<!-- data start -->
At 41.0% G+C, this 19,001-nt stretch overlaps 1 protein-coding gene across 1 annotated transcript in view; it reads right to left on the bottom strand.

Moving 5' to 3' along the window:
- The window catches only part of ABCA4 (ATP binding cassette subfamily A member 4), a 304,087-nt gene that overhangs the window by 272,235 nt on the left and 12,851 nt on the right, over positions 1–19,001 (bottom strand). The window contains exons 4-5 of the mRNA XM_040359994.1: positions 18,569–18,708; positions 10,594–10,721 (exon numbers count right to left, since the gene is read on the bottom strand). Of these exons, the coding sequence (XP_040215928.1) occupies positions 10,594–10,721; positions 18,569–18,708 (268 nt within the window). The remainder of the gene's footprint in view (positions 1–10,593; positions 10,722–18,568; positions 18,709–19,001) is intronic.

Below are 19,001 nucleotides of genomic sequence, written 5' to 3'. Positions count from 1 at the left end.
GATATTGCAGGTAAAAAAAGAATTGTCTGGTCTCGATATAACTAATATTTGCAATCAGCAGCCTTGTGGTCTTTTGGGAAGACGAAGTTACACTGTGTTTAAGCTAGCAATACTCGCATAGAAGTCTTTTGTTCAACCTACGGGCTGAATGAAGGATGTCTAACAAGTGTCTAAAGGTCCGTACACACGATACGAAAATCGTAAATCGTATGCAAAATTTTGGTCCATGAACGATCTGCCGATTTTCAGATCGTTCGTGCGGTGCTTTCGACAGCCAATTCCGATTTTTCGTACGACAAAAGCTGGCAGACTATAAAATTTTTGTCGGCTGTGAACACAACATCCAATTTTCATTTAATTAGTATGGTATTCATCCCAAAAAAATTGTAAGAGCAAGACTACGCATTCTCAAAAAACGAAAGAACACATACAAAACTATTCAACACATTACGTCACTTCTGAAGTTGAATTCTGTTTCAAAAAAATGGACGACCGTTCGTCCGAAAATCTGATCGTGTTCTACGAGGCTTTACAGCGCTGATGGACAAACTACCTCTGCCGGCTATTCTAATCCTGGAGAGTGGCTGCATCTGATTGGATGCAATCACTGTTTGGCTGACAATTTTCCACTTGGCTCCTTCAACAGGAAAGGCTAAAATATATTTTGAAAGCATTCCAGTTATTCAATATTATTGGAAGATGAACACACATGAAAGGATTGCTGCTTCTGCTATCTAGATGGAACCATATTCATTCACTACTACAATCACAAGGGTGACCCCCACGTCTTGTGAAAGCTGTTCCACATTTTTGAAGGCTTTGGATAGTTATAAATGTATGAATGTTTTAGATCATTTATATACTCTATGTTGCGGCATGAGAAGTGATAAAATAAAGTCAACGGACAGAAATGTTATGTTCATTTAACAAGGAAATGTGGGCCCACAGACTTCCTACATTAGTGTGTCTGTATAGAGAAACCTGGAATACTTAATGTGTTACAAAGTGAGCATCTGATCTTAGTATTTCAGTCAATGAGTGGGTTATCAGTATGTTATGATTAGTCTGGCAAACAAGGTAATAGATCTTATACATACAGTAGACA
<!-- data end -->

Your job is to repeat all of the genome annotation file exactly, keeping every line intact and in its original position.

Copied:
At 41.0% G+C, this 19,001-nt stretch overlaps 1 protein-coding gene across 1 annotated transcript in view; it reads right to left on the bottom strand.

Moving 5' to 3' along the window:
- The window catches only part of ABCA4 (ATP binding cassette subfamily A member 4), a 304,087-nt gene that overhangs the window by 272,235 nt on the left and 12,851 nt on the right, over positions 1–19,001 (bottom strand). The window contains exons 4-5 of the mRNA XM_040359994.1: positions 18,569–18,708; positions 10,594–10,721 (exon numbers count right to left, since the gene is read on the bottom strand). Of these exons, the coding sequence (XP_040215928.1) occupies positions 10,594–10,721; positions 18,569–18,708 (268 nt within the window). The remainder of the gene's footprint in view (positions 1–10,593; positions 10,722–18,568; positions 18,709–19,001) is intronic.

Below are 19,001 nucleotides of genomic sequence, written 5' to 3'. Positions count from 1 at the left end.
GATATTGCAGGTAAAAAAAGAATTGTCTGGTCTCGATATAACTAATATTTGCAATCAGCAGCCTTGTGGTCTTTTGGGAAGACGAAGTTACACTGTGTTTAAGCTAGCAATACTCGCATAGAAGTCTTTTGTTCAACCTACGGGCTGAATGAAGGATGTCTAACAAGTGTCTAAAGGTCCGTACACACGATACGAAAATCGTAAATCGTATGCAAAATTTTGGTCCATGAACGATCTGCCGATTTTCAGATCGTTCGTGCGGTGCTTTCGACAGCCAATTCCGATTTTTCGTACGACAAAAGCTGGCAGACTATAAAATTTTTGTCGGCTGTGAACACAACATCCAATTTTCATTTAATTAGTATGGTATTCATCCCAAAAAAATTGTAAGAGCAAGACTACGCATTCTCAAAAAACGAAAGAACACATACAAAACTATTCAACACATTACGTCACTTCTGAAGTTGAATTCTGTTTCAAAAAAATGGACGACCGTTCGTCCGAAAATCTGATCGTGTTCTACGAGGCTTTACAGCGCTGATGGACAAACTACCTCTGCCGGCTATTCTAATCCTGGAGAGTGGCTGCATCTGATTGGATGCAATCACTGTTTGGCTGACAATTTTCCACTTGGCTCCTTCAACAGGAAAGGCTAAAATATATTTTGAAAGCATTCCAGTTATTCAATATTATTGGAAGATGAACACACATGAAAGGATTGCTGCTTCTGCTATCTAGATGGAACCATATTCATTCACTACTACAATCACAAGGGTGACCCCCACGTCTTGTGAAAGCTGTTCCACATTTTTGAAGGCTTTGGATAGTTATAAATGTATGAATGTTTTAGATCATTTATATACTCTATGTTGCGGCATGAGAAGTGATAAAATAAAGTCAACGGACAGAAATGTTATGTTCATTTAACAAGGAAATGTGGGCCCACAGACTTCCTACATTAGTGTGTCTGTATAGAGAAACCTGGAATACTTAATGTGTTACAAAGTGAGCATCTGATCTTAGTATTTCAGTCAATGAGTGGGTTATCAGTATGTTATGATTAGTCTGGCAAACAAGGTAATAGATCTTATACATACAGTAGACA